PETALING JAYA: The Hartal Doktor Kontrak movement has thanked Health Minister Khairy Jamaluddin after contract doctors are now eligible to apply for specialist training under the Hadiah Latihan Persekutuan (HLP) sponsorship.
The group issued a statement on Saturday (Jan 15), saying that following the announcement, contract doctors can now pursue a specialisation in their respective fields of interest under the HLP.
“We would like to express our sincerest gratitude to our Health Minister, YB Khairy Jamaluddin and his team for delivering their promise.
“YB Khairy Jamaluddin had indeed proven his mettle and determination to solve this issue that had plagued the contract doctors for the past five years.
“We also hope that the terms and conditions to apply for HLP will be ironed out soon,” it said.
The group also expressed confidence that Khairy would also take the necessary actions to solve the other remaining issues facing contract doctors, as conveyed during his meeting with Gerakan Hartal Doktor Kontrak on Sept 21 last year.
It said the other issues included transparent criteria and selection for contract doctors to be absorbed into permanent posts.
Others included the need for equal perks and benefits similar to their permanent counterparts, such as time-based promotion, hazard leave, cancer leave and other benefits currently unavailable to contract doctors.
Then there was also the issue of offering permanent posts with Employees' Provident Fund contributions to all contract doctors by amending the Pension Act.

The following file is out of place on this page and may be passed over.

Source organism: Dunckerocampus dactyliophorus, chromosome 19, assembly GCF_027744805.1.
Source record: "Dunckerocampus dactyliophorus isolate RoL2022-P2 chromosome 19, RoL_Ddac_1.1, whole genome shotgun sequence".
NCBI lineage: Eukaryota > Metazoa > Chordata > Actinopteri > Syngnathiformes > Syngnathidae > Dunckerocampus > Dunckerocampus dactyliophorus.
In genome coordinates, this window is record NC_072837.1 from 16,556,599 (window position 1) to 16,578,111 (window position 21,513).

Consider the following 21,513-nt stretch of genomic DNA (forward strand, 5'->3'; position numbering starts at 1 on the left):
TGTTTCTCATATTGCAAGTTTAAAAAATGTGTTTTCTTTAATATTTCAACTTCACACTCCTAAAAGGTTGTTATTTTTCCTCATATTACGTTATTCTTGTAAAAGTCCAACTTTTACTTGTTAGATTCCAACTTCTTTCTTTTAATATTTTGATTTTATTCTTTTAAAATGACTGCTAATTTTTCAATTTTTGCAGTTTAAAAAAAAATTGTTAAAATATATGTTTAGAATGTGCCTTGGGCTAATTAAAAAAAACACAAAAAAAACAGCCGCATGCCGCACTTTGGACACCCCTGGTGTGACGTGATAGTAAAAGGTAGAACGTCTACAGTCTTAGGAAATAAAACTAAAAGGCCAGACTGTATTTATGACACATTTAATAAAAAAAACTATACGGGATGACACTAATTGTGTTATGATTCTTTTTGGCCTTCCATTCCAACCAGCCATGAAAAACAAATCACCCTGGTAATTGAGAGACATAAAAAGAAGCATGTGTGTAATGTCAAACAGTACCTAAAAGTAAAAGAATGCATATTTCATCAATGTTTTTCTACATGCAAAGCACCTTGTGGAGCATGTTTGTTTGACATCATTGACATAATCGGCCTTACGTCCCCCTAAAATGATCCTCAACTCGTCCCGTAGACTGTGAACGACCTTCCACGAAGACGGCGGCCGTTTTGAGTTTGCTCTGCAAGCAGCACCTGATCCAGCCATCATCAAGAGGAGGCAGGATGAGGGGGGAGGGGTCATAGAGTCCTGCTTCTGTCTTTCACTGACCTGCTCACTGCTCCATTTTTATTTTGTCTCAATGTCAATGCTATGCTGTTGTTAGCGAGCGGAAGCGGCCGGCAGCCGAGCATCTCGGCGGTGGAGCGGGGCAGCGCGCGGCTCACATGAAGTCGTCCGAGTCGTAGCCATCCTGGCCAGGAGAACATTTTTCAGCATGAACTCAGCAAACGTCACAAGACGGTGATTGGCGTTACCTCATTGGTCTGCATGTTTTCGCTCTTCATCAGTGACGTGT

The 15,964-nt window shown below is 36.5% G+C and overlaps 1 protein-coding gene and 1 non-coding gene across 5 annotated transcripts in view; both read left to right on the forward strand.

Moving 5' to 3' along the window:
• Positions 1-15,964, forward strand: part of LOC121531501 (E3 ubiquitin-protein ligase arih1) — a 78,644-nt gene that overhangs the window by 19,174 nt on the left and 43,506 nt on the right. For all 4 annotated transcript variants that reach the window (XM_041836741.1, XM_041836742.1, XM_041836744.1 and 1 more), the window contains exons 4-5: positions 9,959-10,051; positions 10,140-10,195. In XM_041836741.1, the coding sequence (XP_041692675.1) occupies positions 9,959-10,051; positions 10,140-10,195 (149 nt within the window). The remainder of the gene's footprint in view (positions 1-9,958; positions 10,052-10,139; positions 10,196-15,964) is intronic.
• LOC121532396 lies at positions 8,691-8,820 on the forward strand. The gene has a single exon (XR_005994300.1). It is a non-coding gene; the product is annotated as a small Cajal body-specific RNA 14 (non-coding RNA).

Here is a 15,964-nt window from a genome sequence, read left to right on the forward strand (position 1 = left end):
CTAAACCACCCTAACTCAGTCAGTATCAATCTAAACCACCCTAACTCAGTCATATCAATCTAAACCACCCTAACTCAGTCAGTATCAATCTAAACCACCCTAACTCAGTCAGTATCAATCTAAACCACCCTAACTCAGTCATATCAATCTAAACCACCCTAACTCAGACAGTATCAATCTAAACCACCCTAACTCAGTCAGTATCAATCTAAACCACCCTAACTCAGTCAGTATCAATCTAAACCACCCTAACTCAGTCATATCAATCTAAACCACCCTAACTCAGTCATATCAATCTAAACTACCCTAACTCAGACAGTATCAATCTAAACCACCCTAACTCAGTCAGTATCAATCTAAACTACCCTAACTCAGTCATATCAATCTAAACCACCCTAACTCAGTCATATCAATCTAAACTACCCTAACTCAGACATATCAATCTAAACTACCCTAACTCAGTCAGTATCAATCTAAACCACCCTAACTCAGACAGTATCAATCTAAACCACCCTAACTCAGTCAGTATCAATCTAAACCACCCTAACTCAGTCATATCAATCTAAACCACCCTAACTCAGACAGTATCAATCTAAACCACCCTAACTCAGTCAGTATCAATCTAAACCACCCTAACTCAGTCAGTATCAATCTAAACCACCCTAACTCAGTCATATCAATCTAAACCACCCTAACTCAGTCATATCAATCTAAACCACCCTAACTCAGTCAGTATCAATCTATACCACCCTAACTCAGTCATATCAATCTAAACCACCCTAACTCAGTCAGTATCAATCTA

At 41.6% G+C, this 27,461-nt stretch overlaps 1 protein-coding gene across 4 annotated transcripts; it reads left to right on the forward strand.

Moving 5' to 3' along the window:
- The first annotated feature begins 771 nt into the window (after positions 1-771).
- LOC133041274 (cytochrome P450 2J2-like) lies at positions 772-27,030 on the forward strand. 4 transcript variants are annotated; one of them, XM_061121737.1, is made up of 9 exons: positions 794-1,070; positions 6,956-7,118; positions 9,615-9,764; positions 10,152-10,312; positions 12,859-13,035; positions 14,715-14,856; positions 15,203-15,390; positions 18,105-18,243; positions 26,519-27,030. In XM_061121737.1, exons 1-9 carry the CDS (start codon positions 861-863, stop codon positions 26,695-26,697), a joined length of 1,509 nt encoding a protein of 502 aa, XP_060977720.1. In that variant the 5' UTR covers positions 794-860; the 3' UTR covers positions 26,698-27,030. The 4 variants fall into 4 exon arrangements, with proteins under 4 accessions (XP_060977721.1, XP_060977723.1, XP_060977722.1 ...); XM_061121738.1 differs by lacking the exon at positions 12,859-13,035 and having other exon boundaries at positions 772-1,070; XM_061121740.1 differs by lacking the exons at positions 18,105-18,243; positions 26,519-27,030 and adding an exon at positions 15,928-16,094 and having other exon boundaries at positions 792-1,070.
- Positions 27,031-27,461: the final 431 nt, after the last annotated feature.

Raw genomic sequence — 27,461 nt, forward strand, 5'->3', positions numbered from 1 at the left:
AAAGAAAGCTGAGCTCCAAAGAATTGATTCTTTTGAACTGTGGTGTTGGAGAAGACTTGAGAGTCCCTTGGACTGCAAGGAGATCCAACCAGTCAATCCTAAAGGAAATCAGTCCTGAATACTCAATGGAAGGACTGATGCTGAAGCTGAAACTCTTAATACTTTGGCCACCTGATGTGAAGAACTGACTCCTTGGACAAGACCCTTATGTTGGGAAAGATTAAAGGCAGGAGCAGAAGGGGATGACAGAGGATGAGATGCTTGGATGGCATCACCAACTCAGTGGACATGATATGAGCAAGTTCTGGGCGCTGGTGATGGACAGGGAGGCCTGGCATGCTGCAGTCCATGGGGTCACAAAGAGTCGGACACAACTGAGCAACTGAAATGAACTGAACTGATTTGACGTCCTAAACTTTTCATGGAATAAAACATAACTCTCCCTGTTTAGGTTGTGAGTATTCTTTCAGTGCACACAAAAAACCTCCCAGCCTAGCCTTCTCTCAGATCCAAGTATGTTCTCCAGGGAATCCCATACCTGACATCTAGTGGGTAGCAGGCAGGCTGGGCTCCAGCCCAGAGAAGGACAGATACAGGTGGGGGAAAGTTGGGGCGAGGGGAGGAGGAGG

“We have the utmost confidence in YB Khairy Jamaluddin and his team in delivering the remaining of their promises for the sake of the junior doctors and Malaysia's healthcare system in general,” it added.
In September, Khairy said in the Parliament that the government was looking into allowing contract doctors the right to apply for a full scholarship under the Health Ministry to pursue specialist training.
He said that previously, the right to apply for the HLP, which would allow doctors to pursue specialist training programmes in public universities while working, was only for permanent medical officers.
Contract doctors could only proceed through parallel pathways on their own if they wanted further training.
“This is for their future, and it is among the things that were demanded and anticipated for (by contract doctors),” he said.
Khairy noted that the move was also in line with the government’s aim of increasing the number of specialists in public healthcare, which currently numbered only 5,993 out of the 32,885 permanent doctors under the ministry.
Out of the 23,096 contract doctors, only 19 are specialists.
Khairy said the country now had some 13,000 specialists, including those in the private sector, adding that it would need 28,000 by 2030.